y first date with Vanessa was on one of those damp, wind-whipped autumn days that make you yearn for flannel blankets, long naps, and large dogs that have no respect for your personal boundaries.
The date started out badly. When I collected Vanessa at her apartment, she made me wait outside in the rain while she finished a phone call with her brother. When she appeared, she was wearing a headscarf, which gave her a vague resemblance to Edie Beale, the wacky cousin of Jacqueline Onassis. If you're not familiar with the Beales, all you need to know is that they were an aristocratic mother-daughter team who lived in a condemned house with lots of cats and raccoons.
Vanessa also came from a very wealthy family, but they weren't the type to ever let a live raccoon into their home. They were the type to keep every living thing that was not a direct relation locked out of their house. Her enforced friendless childhood might explain Vanessa's social awkwardness and inability to make small talk. The date creaked on fueled only by my manic attempts to keep the conversation alive. Finally, I gave up and we sat in uncomfortable silence while we waited for our food to arrive. I wondered whether it would be rude to ask the waiter for the bill before he served our entrees.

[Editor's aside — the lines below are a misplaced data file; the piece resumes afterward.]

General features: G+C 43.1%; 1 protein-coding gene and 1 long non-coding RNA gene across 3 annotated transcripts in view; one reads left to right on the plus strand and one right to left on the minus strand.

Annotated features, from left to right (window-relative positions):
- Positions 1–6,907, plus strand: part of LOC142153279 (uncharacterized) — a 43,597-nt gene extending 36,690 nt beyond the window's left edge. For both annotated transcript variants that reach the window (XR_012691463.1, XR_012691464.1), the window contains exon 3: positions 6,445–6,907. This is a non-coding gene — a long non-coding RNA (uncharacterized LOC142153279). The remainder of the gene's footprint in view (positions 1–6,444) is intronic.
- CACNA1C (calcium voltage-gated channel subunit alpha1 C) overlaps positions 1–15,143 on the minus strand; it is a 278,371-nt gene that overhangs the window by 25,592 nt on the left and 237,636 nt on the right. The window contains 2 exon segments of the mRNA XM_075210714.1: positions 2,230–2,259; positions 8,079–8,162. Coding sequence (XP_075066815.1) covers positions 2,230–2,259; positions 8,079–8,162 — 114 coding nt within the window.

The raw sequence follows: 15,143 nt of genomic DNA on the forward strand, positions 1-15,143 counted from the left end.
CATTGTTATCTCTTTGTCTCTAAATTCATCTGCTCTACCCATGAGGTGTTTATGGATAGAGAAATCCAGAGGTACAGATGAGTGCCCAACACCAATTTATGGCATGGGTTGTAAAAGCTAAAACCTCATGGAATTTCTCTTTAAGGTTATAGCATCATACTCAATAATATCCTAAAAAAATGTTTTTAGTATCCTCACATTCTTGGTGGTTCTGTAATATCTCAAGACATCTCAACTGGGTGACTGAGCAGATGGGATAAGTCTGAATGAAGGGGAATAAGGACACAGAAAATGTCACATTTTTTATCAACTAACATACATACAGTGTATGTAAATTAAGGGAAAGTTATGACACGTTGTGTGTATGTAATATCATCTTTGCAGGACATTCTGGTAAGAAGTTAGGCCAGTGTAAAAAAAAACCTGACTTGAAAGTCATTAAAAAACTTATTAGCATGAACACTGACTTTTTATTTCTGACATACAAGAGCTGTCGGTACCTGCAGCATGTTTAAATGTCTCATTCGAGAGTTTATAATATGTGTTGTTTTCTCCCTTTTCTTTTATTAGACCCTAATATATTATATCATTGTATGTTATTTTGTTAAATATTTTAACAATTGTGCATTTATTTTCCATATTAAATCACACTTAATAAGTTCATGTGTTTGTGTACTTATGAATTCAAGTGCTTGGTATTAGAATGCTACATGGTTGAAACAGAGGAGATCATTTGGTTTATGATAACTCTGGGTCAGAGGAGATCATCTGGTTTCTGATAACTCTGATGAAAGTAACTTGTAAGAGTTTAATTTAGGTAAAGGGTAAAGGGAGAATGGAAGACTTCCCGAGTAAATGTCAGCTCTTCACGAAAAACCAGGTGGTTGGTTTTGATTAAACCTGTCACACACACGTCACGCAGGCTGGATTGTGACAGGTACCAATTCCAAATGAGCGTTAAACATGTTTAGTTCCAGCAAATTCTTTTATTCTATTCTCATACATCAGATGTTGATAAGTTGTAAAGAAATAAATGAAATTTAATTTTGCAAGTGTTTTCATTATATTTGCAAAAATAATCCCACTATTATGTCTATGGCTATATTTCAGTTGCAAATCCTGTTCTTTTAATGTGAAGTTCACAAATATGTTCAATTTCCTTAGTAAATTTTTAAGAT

Then, to fill the gawking silence I suppose, she announced that she had a brain tumor. 'That explains the scarf!' I thought with relief. After I registered appropriate surprise and compassion, she explained that it was a benign growth. 'Really, it's more of a cyst than a tumor,' she said. 'And it's on my forehead, not in my brain.' Still it would require the services of a brain surgeon, which impressed me greatly. This aroused my long-dormant Florence Nightingale fantasies and I immediately fell in love and vowed to nurse her through her brain crisis.
The next evening I met my friend Robert at the revival of the Orson Wells masterpiece A Touch of Evil. Even thought it was a cold, dank night, he insisted we meet under the marquee. He explained that it would only intensify the film noir experience if I watched him emerge from the miserable shadows in his elegant trench coat, which flapped menacingly at his ankles as he emerged from the fog.
Once we were settled in the theater, I told him about my infatuation with Vanessa.
'Oh, for God's sake!' he exclaimed. 'Haven't you already put us through enough when you dated that vegetarian? And now a girl with a tumor!'
'It's not a tumor,' I said. 'It's a cyst.'
'Well, that's even worse,' he said. 'There's at least some romance associated with tumors. Think of Bette Davis in Dark Victory. Get out of this now! You are infatuated with the illness, not the woman. Mark my words, your feelings will change once she recovers. '
As one of my chief romantic advisors, I usually took Robert's advice. But the heroic fantasy of nursing someone through a scary illness trumped his voice of reason. Still, to hedge my bets, I decided to go out on a date with Lucy, an aggressive attorney, before Vanessa went under the knife.
This mystery series follows my dating adventures over the course of six months. If you can guess which woman I end up, I'll send you a fabulous prize. Register your guess-and find new clues-at www.jenniferparello.com
For the first installment of this Dateland Mystery, go to www.jenniferparello.com